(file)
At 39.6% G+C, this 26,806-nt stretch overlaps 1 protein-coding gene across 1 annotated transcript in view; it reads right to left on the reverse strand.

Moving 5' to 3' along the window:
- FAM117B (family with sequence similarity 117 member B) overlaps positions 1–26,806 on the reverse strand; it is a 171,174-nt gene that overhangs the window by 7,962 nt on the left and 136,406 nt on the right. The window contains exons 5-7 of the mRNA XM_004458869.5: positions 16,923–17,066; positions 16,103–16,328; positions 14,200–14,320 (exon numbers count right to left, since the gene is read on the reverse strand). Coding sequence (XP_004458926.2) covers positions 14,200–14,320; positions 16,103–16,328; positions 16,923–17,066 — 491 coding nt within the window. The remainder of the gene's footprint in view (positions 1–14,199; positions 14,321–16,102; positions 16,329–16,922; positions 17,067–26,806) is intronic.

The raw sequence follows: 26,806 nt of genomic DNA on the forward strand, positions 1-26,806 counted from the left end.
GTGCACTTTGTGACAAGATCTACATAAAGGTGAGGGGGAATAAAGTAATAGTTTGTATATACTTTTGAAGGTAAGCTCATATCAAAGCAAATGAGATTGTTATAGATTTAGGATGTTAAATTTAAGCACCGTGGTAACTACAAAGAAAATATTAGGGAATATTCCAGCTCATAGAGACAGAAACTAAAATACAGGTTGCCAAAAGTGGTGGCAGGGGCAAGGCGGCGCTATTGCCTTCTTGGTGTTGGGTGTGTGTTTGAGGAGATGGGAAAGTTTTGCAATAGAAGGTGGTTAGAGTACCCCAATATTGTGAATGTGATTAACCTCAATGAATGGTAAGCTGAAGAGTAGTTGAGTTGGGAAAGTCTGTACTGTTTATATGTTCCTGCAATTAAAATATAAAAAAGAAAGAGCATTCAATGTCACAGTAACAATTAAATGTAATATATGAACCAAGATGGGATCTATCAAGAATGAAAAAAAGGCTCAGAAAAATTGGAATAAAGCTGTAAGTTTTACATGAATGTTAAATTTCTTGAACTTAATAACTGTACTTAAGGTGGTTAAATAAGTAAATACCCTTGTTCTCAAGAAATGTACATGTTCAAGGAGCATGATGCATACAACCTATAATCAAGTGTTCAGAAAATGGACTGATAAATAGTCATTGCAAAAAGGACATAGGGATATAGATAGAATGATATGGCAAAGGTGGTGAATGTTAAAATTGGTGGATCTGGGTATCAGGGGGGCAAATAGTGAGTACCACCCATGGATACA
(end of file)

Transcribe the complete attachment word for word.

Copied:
At 39.6% G+C, this 26,806-nt stretch overlaps 1 protein-coding gene across 1 annotated transcript in view; it reads right to left on the reverse strand.

Moving 5' to 3' along the window:
- FAM117B (family with sequence similarity 117 member B) overlaps positions 1–26,806 on the reverse strand; it is a 171,174-nt gene that overhangs the window by 7,962 nt on the left and 136,406 nt on the right. The window contains exons 5-7 of the mRNA XM_004458869.5: positions 16,923–17,066; positions 16,103–16,328; positions 14,200–14,320 (exon numbers count right to left, since the gene is read on the reverse strand). Coding sequence (XP_004458926.2) covers positions 14,200–14,320; positions 16,103–16,328; positions 16,923–17,066 — 491 coding nt within the window. The remainder of the gene's footprint in view (positions 1–14,199; positions 14,321–16,102; positions 16,329–16,922; positions 17,067–26,806) is intronic.

The raw sequence follows: 26,806 nt of genomic DNA on the forward strand, positions 1-26,806 counted from the left end.
GTGCACTTTGTGACAAGATCTACATAAAGGTGAGGGGGAATAAAGTAATAGTTTGTATATACTTTTGAAGGTAAGCTCATATCAAAGCAAATGAGATTGTTATAGATTTAGGATGTTAAATTTAAGCACCGTGGTAACTACAAAGAAAATATTAGGGAATATTCCAGCTCATAGAGACAGAAACTAAAATACAGGTTGCCAAAAGTGGTGGCAGGGGCAAGGCGGCGCTATTGCCTTCTTGGTGTTGGGTGTGTGTTTGAGGAGATGGGAAAGTTTTGCAATAGAAGGTGGTTAGAGTACCCCAATATTGTGAATGTGATTAACCTCAATGAATGGTAAGCTGAAGAGTAGTTGAGTTGGGAAAGTCTGTACTGTTTATATGTTCCTGCAATTAAAATATAAAAAAGAAAGAGCATTCAATGTCACAGTAACAATTAAATGTAATATATGAACCAAGATGGGATCTATCAAGAATGAAAAAAAGGCTCAGAAAAATTGGAATAAAGCTGTAAGTTTTACATGAATGTTAAATTTCTTGAACTTAATAACTGTACTTAAGGTGGTTAAATAAGTAAATACCCTTGTTCTCAAGAAATGTACATGTTCAAGGAGCATGATGCATACAACCTATAATCAAGTGTTCAGAAAATGGACTGATAAATAGTCATTGCAAAAAGGACATAGGGATATAGATAGAATGATATGGCAAAGGTGGTGAATGTTAAAATTGGTGGATCTGGGTATCAGGGGGGCAAATAGTGAGTACCACCCATGGATACA